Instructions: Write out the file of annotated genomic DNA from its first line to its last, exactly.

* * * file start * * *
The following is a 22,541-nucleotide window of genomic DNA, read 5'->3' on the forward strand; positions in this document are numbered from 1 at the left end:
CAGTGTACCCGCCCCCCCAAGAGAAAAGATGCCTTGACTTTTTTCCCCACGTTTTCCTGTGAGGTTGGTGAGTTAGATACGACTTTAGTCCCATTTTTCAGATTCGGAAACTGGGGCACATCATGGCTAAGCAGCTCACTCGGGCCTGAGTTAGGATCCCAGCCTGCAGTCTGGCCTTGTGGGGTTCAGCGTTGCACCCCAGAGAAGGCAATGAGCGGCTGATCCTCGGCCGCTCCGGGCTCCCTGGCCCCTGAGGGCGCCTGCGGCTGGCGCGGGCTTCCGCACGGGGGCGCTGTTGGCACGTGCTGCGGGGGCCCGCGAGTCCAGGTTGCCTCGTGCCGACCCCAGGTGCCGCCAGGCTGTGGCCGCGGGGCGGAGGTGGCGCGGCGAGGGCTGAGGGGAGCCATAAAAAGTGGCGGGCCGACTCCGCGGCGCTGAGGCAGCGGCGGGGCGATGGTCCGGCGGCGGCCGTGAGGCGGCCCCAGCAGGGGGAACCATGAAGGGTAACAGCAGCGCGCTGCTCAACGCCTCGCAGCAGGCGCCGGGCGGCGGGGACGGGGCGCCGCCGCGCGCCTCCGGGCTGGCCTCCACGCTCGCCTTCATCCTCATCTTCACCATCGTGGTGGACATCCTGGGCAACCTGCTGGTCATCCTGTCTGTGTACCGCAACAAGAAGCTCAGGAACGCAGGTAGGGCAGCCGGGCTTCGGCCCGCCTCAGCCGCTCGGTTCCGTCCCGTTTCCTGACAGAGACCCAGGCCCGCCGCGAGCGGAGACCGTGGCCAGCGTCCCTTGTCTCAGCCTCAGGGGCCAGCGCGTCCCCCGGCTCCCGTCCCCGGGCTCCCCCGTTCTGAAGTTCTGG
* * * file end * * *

The following is a 22,541-nucleotide window of genomic DNA, read 5'->3' on the forward strand; positions in this document are numbered from 1 at the left end:
CAGTGTACCCGCCCCCCCAAGAGAAAAGATGCCTTGACTTTTTTCCCCACGTTTTCCTGTGAGGTTGGTGAGTTAGATACGACTTTAGTCCCATTTTTCAGATTCGGAAACTGGGGCACATCATGGCTAAGCAGCTCACTCGGGCCTGAGTTAGGATCCCAGCCTGCAGTCTGGCCTTGTGGGGTTCAGCGTTGCACCCCAGAGAAGGCAATGAGCGGCTGATCCTCGGCCGCTCCGGGCTCCCTGGCCCCTGAGGGCGCCTGCGGCTGGCGCGGGCTTCCGCACGGGGGCGCTGTTGGCACGTGCTGCGGGGGCCCGCGAGTCCAGGTTGCCTCGTGCCGACCCCAGGTGCCGCCAGGCTGTGGCCGCGGGGCGGAGGTGGCGCGGCGAGGGCTGAGGGGAGCCATAAAAAGTGGCGGGCCGACTCCGCGGCGCTGAGGCAGCGGCGGGGCGATGGTCCGGCGGCGGCCGTGAGGCGGCCCCAGCAGGGGGAACCATGAAGGGTAACAGCAGCGCGCTGCTCAACGCCTCGCAGCAGGCGCCGGGCGGCGGGGACGGGGCGCCGCCGCGCGCCTCCGGGCTGGCCTCCACGCTCGCCTTCATCCTCATCTTCACCATCGTGGTGGACATCCTGGGCAACCTGCTGGTCATCCTGTCTGTGTACCGCAACAAGAAGCTCAGGAACGCAGGTAGGGCAGCCGGGCTTCGGCCCGCCTCAGCCGCTCGGTTCCGTCCCGTTTCCTGACAGAGACCCAGGCCCGCCGCGAGCGGAGACCGTGGCCAGCGTCCCTTGTCTCAGCCTCAGGGGCCAGCGCGTCCCCCGGCTCCCGTCCCCGGGCTCCCCCGTTCTGAAGTTCTGG